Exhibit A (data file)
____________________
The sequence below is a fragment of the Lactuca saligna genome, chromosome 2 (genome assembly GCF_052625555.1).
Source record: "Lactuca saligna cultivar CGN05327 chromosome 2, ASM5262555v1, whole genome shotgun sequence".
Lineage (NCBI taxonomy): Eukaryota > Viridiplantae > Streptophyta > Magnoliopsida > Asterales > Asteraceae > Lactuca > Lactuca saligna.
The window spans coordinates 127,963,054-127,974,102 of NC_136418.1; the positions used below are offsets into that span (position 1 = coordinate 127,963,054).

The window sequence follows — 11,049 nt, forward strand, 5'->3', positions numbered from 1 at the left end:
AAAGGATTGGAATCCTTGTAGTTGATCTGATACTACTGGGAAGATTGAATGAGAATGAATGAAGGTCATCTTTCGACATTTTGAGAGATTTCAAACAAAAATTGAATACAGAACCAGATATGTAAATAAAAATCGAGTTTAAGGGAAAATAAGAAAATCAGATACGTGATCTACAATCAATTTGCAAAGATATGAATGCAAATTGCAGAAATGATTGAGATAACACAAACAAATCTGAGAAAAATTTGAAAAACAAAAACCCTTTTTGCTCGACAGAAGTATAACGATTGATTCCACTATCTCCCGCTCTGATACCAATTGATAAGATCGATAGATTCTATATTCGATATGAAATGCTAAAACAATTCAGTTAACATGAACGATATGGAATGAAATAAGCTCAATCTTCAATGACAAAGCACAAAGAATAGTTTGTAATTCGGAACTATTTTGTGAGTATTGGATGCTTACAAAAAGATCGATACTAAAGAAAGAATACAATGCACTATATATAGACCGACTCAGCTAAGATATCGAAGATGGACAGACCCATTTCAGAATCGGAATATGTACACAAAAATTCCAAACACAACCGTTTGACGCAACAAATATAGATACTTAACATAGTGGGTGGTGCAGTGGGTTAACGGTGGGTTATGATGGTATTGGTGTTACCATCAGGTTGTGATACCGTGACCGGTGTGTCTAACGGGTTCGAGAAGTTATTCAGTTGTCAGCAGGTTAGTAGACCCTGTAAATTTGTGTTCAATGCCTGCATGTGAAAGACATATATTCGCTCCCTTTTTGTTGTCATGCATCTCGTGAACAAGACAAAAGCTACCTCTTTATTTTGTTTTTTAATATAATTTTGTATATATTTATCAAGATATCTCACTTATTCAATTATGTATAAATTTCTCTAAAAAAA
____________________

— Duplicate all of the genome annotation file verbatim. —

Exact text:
The sequence below is a fragment of the Lactuca saligna genome, chromosome 2 (genome assembly GCF_052625555.1).
Source record: "Lactuca saligna cultivar CGN05327 chromosome 2, ASM5262555v1, whole genome shotgun sequence".
Lineage (NCBI taxonomy): Eukaryota > Viridiplantae > Streptophyta > Magnoliopsida > Asterales > Asteraceae > Lactuca > Lactuca saligna.
The window spans coordinates 127,963,054-127,974,102 of NC_136418.1; the positions used below are offsets into that span (position 1 = coordinate 127,963,054).

The window sequence follows — 11,049 nt, forward strand, 5'->3', positions numbered from 1 at the left end:
AAAGGATTGGAATCCTTGTAGTTGATCTGATACTACTGGGAAGATTGAATGAGAATGAATGAAGGTCATCTTTCGACATTTTGAGAGATTTCAAACAAAAATTGAATACAGAACCAGATATGTAAATAAAAATCGAGTTTAAGGGAAAATAAGAAAATCAGATACGTGATCTACAATCAATTTGCAAAGATATGAATGCAAATTGCAGAAATGATTGAGATAACACAAACAAATCTGAGAAAAATTTGAAAAACAAAAACCCTTTTTGCTCGACAGAAGTATAACGATTGATTCCACTATCTCCCGCTCTGATACCAATTGATAAGATCGATAGATTCTATATTCGATATGAAATGCTAAAACAATTCAGTTAACATGAACGATATGGAATGAAATAAGCTCAATCTTCAATGACAAAGCACAAAGAATAGTTTGTAATTCGGAACTATTTTGTGAGTATTGGATGCTTACAAAAAGATCGATACTAAAGAAAGAATACAATGCACTATATATAGACCGACTCAGCTAAGATATCGAAGATGGACAGACCCATTTCAGAATCGGAATATGTACACAAAAATTCCAAACACAACCGTTTGACGCAACAAATATAGATACTTAACATAGTGGGTGGTGCAGTGGGTTAACGGTGGGTTATGATGGTATTGGTGTTACCATCAGGTTGTGATACCGTGACCGGTGTGTCTAACGGGTTCGAGAAGTTATTCAGTTGTCAGCAGGTTAGTAGACCCTGTAAATTTGTGTTCAATGCCTGCATGTGAAAGACATATATTCGCTCCCTTTTTGTTGTCATGCATCTCGTGAACAAGACAAAAGCTACCTCTTTATTTTGTTTTTTAATATAATTTTGTATATATTTATCAAGATATCTCACTTATTCAATTATGTATAAATTTCTCTAAAAAAA